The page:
Asphalt Overlay – One or more courses of asphalt construction on an existing pavement. The overlay generally includes a leveling course, to correct the contour of the old pavement, followed by uniform course or courses to provide needed thickness.
Asphalt Pavement Structure – A pavement structure with all its courses of asphalt‑aggregate mixtures or a combination of asphalt courses and untreated aggregate courses placed above the sub-grade or improved sub-grade.
Asphalt Pavements – Pavement consisting of a surface course of mineral aggregate coated and cemented together with asphalt on supporting courses such as asphalt bases; crushed stone, slag, or gravel.
Asphalt Petroleum – Asphalt refined from crude petroleum.
Asphalt Prime Coat – An application of a low viscosity asphalt product to an absorbent surface. It is used to prepare an untreated base for an asphalt surface. The prime penetrates into the base and plugs the voids, hardens the top and helps bind it to the overlying asphalt course.
Asphalt Primer – A low viscosity asphalt product that penetrates into a non‑bituminous surface upon application.
Asphalt Seal Coat – A thin asphalt surface treatment used to waterproof and improve the texture of an asphalt-wearing surface. Depending on the purpose, seal coats may or may not be covered with aggregate. Seal coats are also called surface treatments.
Asphalt Soil Stabilization (Soil Treatment) – Treatment of naturally occurring non‑plastic or moderately plastic soil with emulsified asphalt at ambient temperatures. Aeration and compaction of the asphalt‑soil mixture produce water‑resistant base and sub-base courses of improved load‑bearing qualities.
Asphalt Surface Course – The top course of an asphalt pavement, sometimes called Asphalt Wearing course.
Asphalt Tack Coat – A very light application of a diluted asphalt emulsion. It is used to ensure a bond between the surface being paved and the overlying course.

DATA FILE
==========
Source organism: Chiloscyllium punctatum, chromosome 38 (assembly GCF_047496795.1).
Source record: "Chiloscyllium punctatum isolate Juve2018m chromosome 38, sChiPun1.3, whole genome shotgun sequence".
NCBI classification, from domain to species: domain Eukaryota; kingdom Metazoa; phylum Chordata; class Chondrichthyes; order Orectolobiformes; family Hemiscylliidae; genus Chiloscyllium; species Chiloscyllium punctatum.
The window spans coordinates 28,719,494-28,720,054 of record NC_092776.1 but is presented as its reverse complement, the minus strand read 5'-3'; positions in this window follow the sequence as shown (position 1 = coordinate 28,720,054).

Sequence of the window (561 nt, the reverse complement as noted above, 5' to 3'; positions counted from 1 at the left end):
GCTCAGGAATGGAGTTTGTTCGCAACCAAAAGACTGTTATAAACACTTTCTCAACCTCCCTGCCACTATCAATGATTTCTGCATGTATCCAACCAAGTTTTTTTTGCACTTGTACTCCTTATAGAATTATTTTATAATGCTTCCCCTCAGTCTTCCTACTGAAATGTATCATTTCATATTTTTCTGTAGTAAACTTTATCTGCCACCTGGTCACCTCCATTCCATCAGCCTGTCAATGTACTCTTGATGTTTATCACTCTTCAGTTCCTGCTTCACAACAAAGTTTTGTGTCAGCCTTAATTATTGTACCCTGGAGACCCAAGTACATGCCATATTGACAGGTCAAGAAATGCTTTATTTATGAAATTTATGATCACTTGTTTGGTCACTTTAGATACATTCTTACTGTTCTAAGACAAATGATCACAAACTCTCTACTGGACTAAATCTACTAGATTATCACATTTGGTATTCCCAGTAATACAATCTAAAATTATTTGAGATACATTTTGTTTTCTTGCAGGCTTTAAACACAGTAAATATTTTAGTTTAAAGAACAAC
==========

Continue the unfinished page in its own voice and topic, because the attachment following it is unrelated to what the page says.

Base Course – The layer of material immediately beneath the surface or intermediate course. It may be composed of crushed stone, crushed slag, crushed or uncrushed gravel or sand, or combinations of these materials. It also may be bound with asphalt (see Asphalt Base Course).
Bitumen – A mixture of hydrocarbons of natural or pyrogenous origin, or a combination of both; frequently accompanied by non‑metallic derivatives which may be gaseous, liquid, semi‑solid, or solid; and which are completely soluble in carbon disulfide.
Bituminous Pavement Recycling – The re-use, usually after some processing of a bituminous pavement that has already served its first intended purpose.
Cold‑Laid Plant Mixture – Plant mixes that may be spread and compacted at atmospheric temperature.
Cutback Asphalt – Asphalt cement which has been liquefied by blending with petroleum solvents (also called diluents), as for the RC and MC cutbacks (see a. and b. below). Upon exposure to atmospheric conditions, the diluents evaporate, leaving the asphalt cement to perform its function.
Dense‑Graded Mixture – A mixture of asphalt emulsion and dense graded aggregate.
Emulsified Asphalt – An emulsion of asphalt cement and water that contains emulsifying agent, a heterogeneous system containing two normally immiscible phases (asphalt and water) in which the water forms the continuous phase of the emulsion, and minute globules of asphalt form the discontinuous phase. Emulsified asphalt may be of either the anionic, electro-negatively charged asphalt globules, or cationic, electro-positively charged asphalt globule types, depending upon the emulsifying agent. Emulsified asphalt are usually classified by rate of set – RS (Rapid Set); MS (Medium Set); and SS (Slow Set).